Entropy in simple terms means the degree of randomness. A high entropy is desired in a system. Cryptographic applications may block on a system with low entry and lead to situations like a slow wlan connection. A low entropy may also lead to generation of predictable values in security-related algorithms. Low entropy may occur due to low workloads, like on a headless server or a virtual machine doing the same tasks.
To check the amount of entropy in a system, run:
$ watch -n .1 cat /proc/sys/kernel/random/entropy_avail
If the value is < 1000 it’s time to take corrective measures.
Haveged is an easy-to-use, unpredictable random number generator based upon an adaptation of the HAVEGE algorithm. Haveged maintains a 1M pool of random bytes used to fill /dev/random whenever the supply of random bits in /dev/random falls below the low water mark of the device.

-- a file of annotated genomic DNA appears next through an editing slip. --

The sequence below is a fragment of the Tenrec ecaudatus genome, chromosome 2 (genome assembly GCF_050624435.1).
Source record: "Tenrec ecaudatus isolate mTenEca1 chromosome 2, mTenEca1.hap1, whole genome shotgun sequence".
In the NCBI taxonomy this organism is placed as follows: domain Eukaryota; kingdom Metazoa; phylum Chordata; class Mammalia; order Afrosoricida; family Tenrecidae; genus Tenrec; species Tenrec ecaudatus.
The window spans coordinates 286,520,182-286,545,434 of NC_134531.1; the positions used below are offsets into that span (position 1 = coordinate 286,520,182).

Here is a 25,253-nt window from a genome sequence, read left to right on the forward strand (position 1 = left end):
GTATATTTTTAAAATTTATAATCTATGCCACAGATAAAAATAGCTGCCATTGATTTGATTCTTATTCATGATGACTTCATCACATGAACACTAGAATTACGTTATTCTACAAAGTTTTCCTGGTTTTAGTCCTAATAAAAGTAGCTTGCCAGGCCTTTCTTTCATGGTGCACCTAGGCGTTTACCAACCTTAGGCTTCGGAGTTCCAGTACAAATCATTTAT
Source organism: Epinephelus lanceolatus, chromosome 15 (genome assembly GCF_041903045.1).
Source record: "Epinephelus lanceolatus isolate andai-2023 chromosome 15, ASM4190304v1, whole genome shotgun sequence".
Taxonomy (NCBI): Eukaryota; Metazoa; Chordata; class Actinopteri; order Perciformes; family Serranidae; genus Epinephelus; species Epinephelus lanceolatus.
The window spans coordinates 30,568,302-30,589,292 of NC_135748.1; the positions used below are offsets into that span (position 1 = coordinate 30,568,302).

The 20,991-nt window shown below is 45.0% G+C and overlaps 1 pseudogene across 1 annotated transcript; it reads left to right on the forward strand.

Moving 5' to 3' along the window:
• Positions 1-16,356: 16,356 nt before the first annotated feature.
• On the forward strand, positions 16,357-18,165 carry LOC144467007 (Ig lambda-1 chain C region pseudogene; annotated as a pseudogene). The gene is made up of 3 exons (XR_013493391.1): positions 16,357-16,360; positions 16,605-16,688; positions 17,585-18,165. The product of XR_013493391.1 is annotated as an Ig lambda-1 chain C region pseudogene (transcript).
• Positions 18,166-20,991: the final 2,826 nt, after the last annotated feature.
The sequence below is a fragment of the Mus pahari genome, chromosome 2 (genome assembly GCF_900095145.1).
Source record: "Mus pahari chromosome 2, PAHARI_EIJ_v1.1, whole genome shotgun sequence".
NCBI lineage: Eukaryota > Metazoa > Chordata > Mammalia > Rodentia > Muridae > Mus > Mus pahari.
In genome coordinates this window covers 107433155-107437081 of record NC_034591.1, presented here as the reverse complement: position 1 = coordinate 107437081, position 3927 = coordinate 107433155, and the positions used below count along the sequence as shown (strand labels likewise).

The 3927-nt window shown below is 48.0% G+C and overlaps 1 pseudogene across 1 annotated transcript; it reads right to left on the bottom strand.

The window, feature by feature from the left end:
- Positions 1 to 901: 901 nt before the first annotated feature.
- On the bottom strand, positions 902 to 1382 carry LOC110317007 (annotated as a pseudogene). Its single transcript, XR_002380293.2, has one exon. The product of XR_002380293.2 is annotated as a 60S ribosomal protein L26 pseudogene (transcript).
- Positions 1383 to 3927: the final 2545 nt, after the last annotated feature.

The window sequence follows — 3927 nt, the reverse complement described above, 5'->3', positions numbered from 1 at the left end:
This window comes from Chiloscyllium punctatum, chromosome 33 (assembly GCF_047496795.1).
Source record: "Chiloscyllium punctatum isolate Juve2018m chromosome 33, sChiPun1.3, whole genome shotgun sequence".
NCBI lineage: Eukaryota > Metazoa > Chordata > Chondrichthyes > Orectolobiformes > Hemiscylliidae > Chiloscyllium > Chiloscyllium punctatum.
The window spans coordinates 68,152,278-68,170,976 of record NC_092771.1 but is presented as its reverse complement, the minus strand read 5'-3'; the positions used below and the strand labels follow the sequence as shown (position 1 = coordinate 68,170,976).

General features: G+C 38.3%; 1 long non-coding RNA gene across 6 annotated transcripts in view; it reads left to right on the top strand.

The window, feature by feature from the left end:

To install Haveged on Ubuntu:
$ sudo apt-get install haveged
The rngd daemon acts as a bridge between a Hardware TRNG (true random number generator) such as the ones in some Intel/AMD/VIA chipsets, and the kernel’s RNG (pseudo-random number generator). It tests the data received from the TRNG using the FIPS 140-2 (2002-10-10) tests to verify that it is indeed random, and feeds the random data to the kernel entropy pool. This increases the bandwidth of the /dev/random device, from a source that does not depend on outside activity. It may also improve the quality (entropy) of the randomness of /dev/random.
To install on Ubuntu:
$ sudo apt-get install rng-tools
To configure, edit the file /etc/default/rng-tools and add the following as the last line:
HRNGDEVICE=/dev/urandom OR HRNGDEVICE=/dev/random
Finally, restart the daemon:
$ sudo /etc/init.d/rng-tools restart